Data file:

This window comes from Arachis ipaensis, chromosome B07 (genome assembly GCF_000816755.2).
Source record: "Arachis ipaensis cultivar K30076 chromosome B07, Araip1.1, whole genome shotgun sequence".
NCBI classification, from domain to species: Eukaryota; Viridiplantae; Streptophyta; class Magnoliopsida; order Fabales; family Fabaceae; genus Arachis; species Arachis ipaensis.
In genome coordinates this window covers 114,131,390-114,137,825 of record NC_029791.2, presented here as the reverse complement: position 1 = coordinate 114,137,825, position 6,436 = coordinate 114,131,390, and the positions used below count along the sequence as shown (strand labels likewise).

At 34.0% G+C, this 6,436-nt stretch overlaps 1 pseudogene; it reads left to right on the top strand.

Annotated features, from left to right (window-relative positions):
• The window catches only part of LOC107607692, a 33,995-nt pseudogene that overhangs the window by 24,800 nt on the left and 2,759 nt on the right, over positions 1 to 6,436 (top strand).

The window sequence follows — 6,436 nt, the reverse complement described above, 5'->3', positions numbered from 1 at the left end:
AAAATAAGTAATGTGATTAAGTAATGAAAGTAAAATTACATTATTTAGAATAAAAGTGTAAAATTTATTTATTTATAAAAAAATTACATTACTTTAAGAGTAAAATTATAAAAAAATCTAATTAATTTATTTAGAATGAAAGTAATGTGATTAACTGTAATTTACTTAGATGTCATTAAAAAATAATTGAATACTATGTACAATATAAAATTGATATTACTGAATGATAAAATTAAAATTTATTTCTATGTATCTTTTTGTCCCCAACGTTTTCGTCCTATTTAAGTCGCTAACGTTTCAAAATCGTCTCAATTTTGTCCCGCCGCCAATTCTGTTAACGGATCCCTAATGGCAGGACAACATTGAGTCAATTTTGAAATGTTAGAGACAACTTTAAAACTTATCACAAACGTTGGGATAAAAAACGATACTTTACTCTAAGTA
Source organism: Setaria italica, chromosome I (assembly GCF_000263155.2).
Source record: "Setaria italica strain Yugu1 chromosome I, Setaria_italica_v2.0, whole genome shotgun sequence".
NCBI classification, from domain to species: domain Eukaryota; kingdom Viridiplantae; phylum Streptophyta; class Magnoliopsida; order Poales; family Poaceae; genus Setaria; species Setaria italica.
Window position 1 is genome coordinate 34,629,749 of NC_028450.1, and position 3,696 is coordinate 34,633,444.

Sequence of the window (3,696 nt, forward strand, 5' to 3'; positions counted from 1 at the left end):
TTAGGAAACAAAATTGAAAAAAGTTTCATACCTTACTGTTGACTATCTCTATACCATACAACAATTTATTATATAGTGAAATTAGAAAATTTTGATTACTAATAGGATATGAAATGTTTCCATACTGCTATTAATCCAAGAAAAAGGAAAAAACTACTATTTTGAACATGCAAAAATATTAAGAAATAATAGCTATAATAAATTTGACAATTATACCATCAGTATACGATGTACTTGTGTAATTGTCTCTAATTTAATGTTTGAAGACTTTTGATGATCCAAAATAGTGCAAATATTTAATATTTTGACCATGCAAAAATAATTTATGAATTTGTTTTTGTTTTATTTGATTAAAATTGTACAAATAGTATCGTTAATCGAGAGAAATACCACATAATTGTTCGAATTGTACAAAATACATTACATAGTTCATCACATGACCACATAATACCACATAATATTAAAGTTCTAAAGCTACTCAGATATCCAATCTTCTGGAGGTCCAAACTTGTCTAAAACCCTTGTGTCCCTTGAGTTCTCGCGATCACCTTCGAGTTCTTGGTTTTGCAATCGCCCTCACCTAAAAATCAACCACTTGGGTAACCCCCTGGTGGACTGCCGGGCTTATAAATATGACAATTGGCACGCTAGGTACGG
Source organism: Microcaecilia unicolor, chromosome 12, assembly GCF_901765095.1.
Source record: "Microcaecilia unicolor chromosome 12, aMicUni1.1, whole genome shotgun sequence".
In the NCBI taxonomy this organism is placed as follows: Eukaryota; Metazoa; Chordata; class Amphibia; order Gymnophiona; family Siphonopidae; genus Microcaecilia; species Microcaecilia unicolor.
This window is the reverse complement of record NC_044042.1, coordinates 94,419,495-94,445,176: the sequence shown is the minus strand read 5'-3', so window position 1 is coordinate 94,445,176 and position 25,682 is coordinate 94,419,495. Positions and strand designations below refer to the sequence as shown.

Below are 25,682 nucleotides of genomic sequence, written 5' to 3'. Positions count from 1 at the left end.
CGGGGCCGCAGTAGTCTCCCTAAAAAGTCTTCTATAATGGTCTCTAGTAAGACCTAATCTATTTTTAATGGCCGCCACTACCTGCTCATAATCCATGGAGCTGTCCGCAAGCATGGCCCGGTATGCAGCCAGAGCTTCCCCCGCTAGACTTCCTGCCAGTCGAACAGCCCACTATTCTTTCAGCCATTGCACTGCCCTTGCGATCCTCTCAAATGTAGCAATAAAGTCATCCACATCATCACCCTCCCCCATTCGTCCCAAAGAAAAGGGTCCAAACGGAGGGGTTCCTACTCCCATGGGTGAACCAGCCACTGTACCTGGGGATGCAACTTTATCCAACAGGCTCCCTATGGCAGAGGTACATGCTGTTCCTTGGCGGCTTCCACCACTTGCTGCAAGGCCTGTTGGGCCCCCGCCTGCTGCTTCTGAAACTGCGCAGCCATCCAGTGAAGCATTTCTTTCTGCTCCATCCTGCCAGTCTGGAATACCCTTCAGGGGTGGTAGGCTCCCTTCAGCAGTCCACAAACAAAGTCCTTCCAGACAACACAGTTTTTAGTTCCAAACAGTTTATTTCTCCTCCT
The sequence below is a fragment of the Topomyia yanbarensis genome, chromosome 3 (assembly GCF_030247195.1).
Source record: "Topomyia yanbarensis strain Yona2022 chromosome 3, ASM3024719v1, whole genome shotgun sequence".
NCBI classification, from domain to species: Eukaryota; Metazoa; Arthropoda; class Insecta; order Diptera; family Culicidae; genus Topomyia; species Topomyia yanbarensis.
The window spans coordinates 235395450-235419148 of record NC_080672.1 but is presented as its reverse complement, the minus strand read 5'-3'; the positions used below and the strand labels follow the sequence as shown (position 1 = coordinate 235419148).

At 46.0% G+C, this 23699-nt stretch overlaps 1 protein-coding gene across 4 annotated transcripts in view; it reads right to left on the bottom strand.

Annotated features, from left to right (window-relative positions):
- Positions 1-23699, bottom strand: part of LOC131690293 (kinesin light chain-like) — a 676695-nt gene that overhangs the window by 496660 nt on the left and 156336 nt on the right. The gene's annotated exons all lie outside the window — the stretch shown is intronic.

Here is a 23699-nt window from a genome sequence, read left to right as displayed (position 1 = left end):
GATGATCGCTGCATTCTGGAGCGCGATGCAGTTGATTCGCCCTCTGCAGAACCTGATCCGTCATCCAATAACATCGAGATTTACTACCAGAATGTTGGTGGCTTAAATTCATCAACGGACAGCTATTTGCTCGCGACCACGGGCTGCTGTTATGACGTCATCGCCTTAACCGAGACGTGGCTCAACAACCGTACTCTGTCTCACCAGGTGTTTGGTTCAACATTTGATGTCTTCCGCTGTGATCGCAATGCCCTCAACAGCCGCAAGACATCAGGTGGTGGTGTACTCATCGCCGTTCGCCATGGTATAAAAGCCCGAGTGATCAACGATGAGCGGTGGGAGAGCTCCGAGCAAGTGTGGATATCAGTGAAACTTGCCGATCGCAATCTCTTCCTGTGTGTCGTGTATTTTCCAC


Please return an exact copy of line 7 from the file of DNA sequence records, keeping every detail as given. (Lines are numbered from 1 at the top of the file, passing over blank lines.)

• The window catches only part of LOC107607692, a 33,995-nt pseudogene that overhangs the window by 24,800 nt on the left and 2,759 nt on the right, over positions 1 to 6,436 (top strand).